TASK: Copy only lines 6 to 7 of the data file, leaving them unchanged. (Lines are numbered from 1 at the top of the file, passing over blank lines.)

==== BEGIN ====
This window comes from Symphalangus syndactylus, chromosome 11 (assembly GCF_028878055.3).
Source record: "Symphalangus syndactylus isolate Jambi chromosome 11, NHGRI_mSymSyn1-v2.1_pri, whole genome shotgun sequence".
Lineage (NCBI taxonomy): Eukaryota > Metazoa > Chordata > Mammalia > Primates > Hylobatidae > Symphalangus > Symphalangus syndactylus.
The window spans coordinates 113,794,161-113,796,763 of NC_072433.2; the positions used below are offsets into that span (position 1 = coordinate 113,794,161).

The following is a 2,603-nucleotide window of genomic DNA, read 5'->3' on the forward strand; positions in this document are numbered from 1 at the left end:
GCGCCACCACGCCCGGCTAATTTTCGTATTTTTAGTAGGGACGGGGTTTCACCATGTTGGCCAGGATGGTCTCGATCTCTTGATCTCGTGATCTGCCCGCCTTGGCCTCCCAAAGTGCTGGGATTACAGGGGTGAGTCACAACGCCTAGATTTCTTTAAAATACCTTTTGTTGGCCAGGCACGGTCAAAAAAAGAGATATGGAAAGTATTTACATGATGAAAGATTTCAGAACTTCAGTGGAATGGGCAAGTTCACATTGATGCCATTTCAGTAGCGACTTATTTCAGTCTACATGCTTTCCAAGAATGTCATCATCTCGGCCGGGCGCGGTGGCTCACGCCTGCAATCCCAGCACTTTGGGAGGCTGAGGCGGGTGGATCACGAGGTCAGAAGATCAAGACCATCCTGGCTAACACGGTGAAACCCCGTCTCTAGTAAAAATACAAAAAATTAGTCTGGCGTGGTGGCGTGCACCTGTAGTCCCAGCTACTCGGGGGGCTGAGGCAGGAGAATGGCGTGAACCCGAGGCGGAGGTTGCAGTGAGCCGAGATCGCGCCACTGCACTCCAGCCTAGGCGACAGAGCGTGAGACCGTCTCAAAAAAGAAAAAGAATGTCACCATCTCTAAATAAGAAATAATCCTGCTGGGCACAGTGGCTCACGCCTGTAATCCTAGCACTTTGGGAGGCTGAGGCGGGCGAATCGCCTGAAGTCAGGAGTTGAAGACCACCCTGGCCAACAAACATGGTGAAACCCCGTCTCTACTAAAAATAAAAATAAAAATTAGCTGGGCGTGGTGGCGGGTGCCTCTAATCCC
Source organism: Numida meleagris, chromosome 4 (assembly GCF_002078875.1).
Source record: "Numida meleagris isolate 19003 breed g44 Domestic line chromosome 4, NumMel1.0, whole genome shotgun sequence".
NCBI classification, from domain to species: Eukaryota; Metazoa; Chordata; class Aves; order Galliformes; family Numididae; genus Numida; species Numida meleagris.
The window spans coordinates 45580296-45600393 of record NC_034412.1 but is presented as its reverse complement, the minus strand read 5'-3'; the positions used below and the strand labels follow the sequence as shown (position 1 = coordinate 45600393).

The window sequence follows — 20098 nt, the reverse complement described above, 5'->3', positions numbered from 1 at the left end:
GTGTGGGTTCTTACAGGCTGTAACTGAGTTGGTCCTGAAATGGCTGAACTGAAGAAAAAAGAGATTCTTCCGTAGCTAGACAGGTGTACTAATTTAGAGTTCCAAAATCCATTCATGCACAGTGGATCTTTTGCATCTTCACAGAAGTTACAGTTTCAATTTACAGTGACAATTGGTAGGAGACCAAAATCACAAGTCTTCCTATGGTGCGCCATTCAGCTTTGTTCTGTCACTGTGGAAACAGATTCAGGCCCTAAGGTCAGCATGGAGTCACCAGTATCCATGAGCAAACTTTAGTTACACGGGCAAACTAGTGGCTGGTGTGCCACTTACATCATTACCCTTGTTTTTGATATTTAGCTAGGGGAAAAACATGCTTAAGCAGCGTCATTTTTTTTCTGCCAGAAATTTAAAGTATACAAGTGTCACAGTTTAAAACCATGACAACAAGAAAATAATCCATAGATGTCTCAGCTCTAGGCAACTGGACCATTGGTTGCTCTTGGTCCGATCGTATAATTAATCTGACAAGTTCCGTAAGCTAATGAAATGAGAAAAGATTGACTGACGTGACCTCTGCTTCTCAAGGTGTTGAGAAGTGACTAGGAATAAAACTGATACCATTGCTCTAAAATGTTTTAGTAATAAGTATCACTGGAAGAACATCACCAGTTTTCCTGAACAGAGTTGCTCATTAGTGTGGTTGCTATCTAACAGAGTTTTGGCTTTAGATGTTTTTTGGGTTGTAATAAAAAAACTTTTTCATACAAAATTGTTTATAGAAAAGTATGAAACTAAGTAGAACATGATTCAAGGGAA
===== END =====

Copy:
GCGCCACCACGCCCGGCTAATTTTCGTATTTTTAGTAGGGACGGGGTTTCACCATGTTGGCCAGGATGGTCTCGATCTCTTGATCTCGTGATCTGCCCGCCTTGGCCTCCCAAAGTGCTGGGATTACAGGGGTGAGTCACAACGCCTAGATTTCTTTAAAATACCTTTTGTTGGCCAGGCACGGTCAAAAAAAGAGATATGGAAAGTATTTACATGATGAAAGATTTCAGAACTTCAGTGGAATGGGCAAGTTCACATTGATGCCATTTCAGTAGCGACTTATTTCAGTCTACATGCTTTCCAAGAATGTCATCATCTCGGCCGGGCGCGGTGGCTCACGCCTGCAATCCCAGCACTTTGGGAGGCTGAGGCGGGTGGATCACGAGGTCAGAAGATCAAGACCATCCTGGCTAACACGGTGAAACCCCGTCTCTAGTAAAAATACAAAAAATTAGTCTGGCGTGGTGGCGTGCACCTGTAGTCCCAGCTACTCGGGGGGCTGAGGCAGGAGAATGGCGTGAACCCGAGGCGGAGGTTGCAGTGAGCCGAGATCGCGCCACTGCACTCCAGCCTAGGCGACAGAGCGTGAGACCGTCTCAAAAAAGAAAAAGAATGTCACCATCTCTAAATAAGAAATAATCCTGCTGGGCACAGTGGCTCACGCCTGTAATCCTAGCACTTTGGGAGGCTGAGGCGGGCGAATCGCCTGAAGTCAGGAGTTGAAGACCACCCTGGCCAACAAACATGGTGAAACCCCGTCTCTACTAAAAATAAAAATAAAAATTAGCTGGGCGTGGTGGCGGGTGCCTCTAATCCC
Source organism: Numida meleagris, chromosome 4 (assembly GCF_002078875.1).